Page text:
A new free school will be built on the Brixton campus of Lambeth College in a major redevelopment announced by the Department for Education.
The DfE has bought the Brixton campus of Lambeth College and will develop the site to include several educational institutions, including the Trinity Academy free school which will open in September 2014. Lambeth College will remain on the site but will lose 4000 sq feet from its facilities.
A spokesperson for the DfE said: “The Education Funding Authority has purchased the Brixton campus of Lambeth College, ensuring it will continue to be used to educate children and young people. We will redevelop the site to provide a home for the Trinity Academy free school and other institutions, including on-going provision by Lambeth College.”
Neither Lambeth council nor local Brixton residents were consulted on the decision to build a secondary school on the campus. The council only heard about it when the DfE had given the school permission to open already. Free schools are funded by the government, bypassing the local authority. A statutory consultation will take place in January 2014.
A group of parents in Clapham, Brixton and Balham started campaigning for the establishment of a free school “with a Catholic ethos” in 2012 and originally planned for it to be built in Clapham.
Now named the Trinity Academy free school, it will be based in Brixton Hill and will provide secondary education for pupils in a catchment area including Brixton, Clapham, Balham, Battersea and Tooting. One third of places will go to children who qualify for pupil premium. The curriculum will focus on the English baccalaureate and the school will follow the so-called ‘Future Curriculum‘, rather than the National Curriculum.
Rachel Heywood, cabinet member for children and families, was highly critical of the decision: “We already have enough secondary school places in Lambeth. We didn’t know anything about the Trinity Free School until we were informed that it had been given permission to open by the DfE, and had we been consulted we would have said that we did not need another secondary school in Brixton as we already have a variety of good schools with space.
“It is likely that the Trinity Free School will have a negative impact on existing provision, including Catholic secondaries like Bishop Thomas Grant and La Retraite. The Roman Catholic Diocese have not offered their support for the scheme either.”
Heywood stressed that there was one free school the council would be supporting in the area, “a new school for secondary age children with autism – a provision that we do need, and welcome.”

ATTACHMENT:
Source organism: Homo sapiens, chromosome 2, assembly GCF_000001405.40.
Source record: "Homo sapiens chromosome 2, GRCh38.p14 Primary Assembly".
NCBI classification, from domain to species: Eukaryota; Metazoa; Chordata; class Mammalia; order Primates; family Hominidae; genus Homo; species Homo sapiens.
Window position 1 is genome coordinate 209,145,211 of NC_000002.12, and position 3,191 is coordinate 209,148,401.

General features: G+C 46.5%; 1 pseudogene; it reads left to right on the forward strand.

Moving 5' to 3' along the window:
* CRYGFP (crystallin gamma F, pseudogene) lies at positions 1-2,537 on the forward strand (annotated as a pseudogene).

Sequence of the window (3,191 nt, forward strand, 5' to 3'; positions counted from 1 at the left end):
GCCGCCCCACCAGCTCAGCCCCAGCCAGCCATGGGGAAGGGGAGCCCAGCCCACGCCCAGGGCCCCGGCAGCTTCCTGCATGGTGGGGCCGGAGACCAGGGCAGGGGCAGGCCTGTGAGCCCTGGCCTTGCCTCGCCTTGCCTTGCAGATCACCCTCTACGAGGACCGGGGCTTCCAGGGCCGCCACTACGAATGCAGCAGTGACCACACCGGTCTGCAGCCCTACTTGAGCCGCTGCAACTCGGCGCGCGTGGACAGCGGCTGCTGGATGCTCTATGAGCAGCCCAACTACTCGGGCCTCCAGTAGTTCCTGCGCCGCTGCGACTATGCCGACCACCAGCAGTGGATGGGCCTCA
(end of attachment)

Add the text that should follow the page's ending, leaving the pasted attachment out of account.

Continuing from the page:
A report issued yesterday by the National Audit Office found that free schools will cost at least three times more than originally predicted by the government.
Dissent about the plans for the school also came from the Lambeth National Union of Teachers. Sara Tomlinson, branch secretary, said: “We deeply regret this move that will cause disruption to schools and education locally. The best way for schools to come about is for them to be planned with the local community and placed where they are needed. If schools open where places are not needed (as would be the case with the Trinity Academy free school) then that will have a negative impact on local schools.”
The Lambeth University and College Union and Unison have protested about the loss of College facilities that will result. A spokesperson said: “Staff, students and campaigners are upset and angry at this recent development in the college’s plans, which will see a reduction in the Brixton centre from 6000 to 2000 sq feet, with a loss of two thirds of the current number of classrooms…
“Unions disagree that this massive reduction of the Brixton Centre campus is “really good news for the College and the community” as has been presented by the college management in its communication to staff.” Staff have been told that redundancies cannot be ruled out and they claim they have not been consulted on what the changes will mean for the College.
Dennis Sewell, chair of governors for Trinity Academy said that many Lambeth parents currently seek education outside of the borough and that this “doesn’t hold the community together”.
“This year they managed to squeeze enough pupils in just about. In the long term there will be population growth across London. The time will come when it’s not so easy for other boroughs to afford Lambeth children coming to them. The Trinity school will use innovation in the curriculum to appeal to people who want a particular type of teaching and I don’t think it will be competition with a school down the road. Not that there is a school down the road.” He said that several governors of local primary schools, as well as many parents in the area had expressed their support for the school.
Lambeth College will also get a new building for further education as part of the redevelopment. Mark Silverman, principal of Lambeth College, said: “I am delighted that the site is going to be retained entirely for educational use, being completely redeveloped to create a modern learning campus for Brixton, including a brand new college building.”
Streatham MP and Shadow Business Secretary, Chuka Umunna praised the fact that Lambeth College will remain on the site, which will now be dedicated to educational uses only: “It is fantastic that Lambeth College will be able to continue to offer further education on their current site in Brixton and I look forward to the development of the modern learning campus. I appreciate all the hard work that has gone into securing this positive future for the Brixton site and would like to thank all those involved for their efforts in making this happen.”
It is anticipated that the Brixton phase of Lambeth College’s re-development programme will be completed by September 2015.
UPDATED: Wednesday December 18 with quotes from Lambeth UCU and Unison